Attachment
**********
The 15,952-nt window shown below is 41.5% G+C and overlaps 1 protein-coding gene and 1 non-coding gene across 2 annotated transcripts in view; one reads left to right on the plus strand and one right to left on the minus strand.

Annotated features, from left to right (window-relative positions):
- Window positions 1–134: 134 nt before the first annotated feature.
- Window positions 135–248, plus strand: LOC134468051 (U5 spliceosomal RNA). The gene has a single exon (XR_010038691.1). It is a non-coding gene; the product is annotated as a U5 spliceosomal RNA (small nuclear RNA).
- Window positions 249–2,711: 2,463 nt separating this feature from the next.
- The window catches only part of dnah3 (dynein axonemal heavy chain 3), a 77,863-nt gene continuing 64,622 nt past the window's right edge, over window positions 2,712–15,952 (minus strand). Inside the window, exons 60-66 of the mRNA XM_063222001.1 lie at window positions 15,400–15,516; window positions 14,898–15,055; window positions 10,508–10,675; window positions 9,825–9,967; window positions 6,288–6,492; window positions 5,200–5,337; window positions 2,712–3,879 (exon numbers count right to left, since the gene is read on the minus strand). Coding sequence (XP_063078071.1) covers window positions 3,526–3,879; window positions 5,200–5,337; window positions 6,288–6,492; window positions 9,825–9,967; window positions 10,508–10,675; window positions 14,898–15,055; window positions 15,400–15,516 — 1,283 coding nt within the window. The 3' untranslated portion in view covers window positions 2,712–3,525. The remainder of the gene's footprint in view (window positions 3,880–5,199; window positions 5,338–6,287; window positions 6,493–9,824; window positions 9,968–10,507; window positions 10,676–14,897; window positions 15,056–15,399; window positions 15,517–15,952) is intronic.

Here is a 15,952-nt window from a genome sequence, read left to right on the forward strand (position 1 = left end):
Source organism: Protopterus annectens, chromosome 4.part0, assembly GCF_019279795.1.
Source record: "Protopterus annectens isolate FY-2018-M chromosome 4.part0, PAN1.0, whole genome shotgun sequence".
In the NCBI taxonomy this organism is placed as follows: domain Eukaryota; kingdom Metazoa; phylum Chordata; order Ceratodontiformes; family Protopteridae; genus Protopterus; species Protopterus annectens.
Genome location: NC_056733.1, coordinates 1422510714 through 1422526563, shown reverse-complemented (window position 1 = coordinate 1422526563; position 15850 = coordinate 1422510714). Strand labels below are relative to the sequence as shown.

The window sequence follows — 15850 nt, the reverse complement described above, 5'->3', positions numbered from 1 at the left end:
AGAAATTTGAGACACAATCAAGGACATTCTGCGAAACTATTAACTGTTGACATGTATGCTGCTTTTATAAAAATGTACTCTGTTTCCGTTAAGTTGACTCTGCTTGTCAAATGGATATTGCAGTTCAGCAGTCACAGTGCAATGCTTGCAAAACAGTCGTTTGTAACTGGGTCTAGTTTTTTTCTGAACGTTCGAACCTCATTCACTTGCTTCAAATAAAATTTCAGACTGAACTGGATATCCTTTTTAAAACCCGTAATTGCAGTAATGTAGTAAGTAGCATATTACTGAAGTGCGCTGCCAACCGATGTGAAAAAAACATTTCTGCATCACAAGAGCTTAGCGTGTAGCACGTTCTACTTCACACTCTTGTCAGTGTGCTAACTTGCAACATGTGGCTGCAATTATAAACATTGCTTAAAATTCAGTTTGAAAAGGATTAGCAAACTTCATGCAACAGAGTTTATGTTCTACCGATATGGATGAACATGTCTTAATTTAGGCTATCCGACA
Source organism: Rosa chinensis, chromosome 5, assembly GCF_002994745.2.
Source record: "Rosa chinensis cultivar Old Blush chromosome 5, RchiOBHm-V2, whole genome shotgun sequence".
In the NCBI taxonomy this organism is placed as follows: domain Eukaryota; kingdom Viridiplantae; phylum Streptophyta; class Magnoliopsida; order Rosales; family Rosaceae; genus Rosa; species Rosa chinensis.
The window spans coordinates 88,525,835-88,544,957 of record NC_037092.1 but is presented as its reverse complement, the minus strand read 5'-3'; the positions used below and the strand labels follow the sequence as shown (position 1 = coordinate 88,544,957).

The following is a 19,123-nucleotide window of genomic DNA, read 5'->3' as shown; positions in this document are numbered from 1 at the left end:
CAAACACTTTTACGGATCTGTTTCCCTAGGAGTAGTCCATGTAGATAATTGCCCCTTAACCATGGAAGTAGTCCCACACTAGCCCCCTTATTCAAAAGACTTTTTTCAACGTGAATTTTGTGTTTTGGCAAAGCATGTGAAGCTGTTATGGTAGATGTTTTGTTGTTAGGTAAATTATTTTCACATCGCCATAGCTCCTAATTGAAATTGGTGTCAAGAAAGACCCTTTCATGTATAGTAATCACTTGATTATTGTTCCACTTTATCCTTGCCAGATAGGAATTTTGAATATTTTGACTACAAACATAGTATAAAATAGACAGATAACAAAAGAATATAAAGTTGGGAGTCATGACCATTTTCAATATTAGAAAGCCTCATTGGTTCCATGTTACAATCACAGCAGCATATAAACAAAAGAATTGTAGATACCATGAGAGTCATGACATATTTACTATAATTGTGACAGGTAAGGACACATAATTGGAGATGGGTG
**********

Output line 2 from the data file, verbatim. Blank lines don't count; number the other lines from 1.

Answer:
Annotated features, from left to right (window-relative positions):